French authorities say flight data recorders recovered from the wreckage of an Air New Zealand Airbus appear to be fully intact.
Five New Zealanders and two German pilots are presumed to have died when the four-year-old A30 Airbus crashed into the Mediterranean while on a test flight last Thursday.
The crash occurred at 4.46pm local time when the plane, which had been leased to German charter airline XL Airways, was approaching the airport at the French city of Perpignan after the hour-long flight.
Navy divers have so far recovered three bodies and are collecting parts of the submerged plane.
The cockpit voice recorder and flight data recorder have been handed over to the French Air Accident Authority.
The authority says the protective casings have stood up to the impact of the crash and the memory cards appear to be unaffected.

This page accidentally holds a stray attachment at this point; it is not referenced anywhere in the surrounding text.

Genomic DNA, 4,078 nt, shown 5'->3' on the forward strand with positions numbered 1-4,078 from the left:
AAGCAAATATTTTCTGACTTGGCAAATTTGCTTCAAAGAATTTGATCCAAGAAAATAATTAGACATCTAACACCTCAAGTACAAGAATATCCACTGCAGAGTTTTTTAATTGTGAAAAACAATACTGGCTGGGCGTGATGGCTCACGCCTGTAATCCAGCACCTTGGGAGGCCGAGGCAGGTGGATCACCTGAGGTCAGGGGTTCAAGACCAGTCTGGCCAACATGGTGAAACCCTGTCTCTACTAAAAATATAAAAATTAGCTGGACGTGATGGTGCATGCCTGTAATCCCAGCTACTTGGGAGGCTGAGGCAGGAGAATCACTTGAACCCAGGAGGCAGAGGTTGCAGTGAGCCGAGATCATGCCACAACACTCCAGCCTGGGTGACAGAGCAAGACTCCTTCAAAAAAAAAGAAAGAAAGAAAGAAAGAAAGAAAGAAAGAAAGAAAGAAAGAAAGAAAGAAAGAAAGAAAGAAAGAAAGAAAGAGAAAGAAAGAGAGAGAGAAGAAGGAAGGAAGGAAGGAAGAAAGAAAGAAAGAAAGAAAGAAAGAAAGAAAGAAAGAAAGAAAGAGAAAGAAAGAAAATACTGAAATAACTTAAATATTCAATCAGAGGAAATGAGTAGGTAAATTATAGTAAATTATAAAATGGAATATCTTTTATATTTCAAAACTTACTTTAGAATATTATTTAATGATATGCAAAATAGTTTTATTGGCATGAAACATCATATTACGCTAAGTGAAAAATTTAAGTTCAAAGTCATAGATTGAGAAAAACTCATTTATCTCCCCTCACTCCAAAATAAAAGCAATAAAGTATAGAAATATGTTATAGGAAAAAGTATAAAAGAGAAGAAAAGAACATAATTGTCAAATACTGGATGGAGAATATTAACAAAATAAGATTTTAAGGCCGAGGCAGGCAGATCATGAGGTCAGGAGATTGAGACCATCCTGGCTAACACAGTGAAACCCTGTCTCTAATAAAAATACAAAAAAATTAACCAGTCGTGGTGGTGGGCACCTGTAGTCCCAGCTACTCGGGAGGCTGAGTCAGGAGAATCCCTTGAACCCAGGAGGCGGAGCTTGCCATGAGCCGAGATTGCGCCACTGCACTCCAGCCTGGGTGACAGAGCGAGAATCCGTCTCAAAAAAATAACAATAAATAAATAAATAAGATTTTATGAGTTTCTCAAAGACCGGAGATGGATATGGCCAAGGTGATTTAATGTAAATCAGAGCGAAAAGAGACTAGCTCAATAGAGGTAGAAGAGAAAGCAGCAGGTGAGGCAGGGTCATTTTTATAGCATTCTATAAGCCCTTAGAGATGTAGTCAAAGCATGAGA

It says no information has yet been able to be extracted from the recorders and it is impossible to predict the results.
Other details confirmed by the authority include that the plane had maintenance in early November, consisting of visual and functional checks, as well as a repaint.
Transport investigators from New Zealand say the flight recorders will now be sent to their manufacturer in the United States for analysis.
New Zealanders on fatal flight
An Air New Zealand pilot and three engineers were on the flight, as well as a New Zealand Civil Aviation Authority official.
Air New Zealand staff killed were: Auckland pilot Captain Brian Horrell, 52, Murray White, 37, an engineer from Auckland, Michael Gyles, 49, and Noel Marsh, both engineers from Christchurch.
The Civil Aviation Authority official was Jeremy Cook, a Wellington engineer.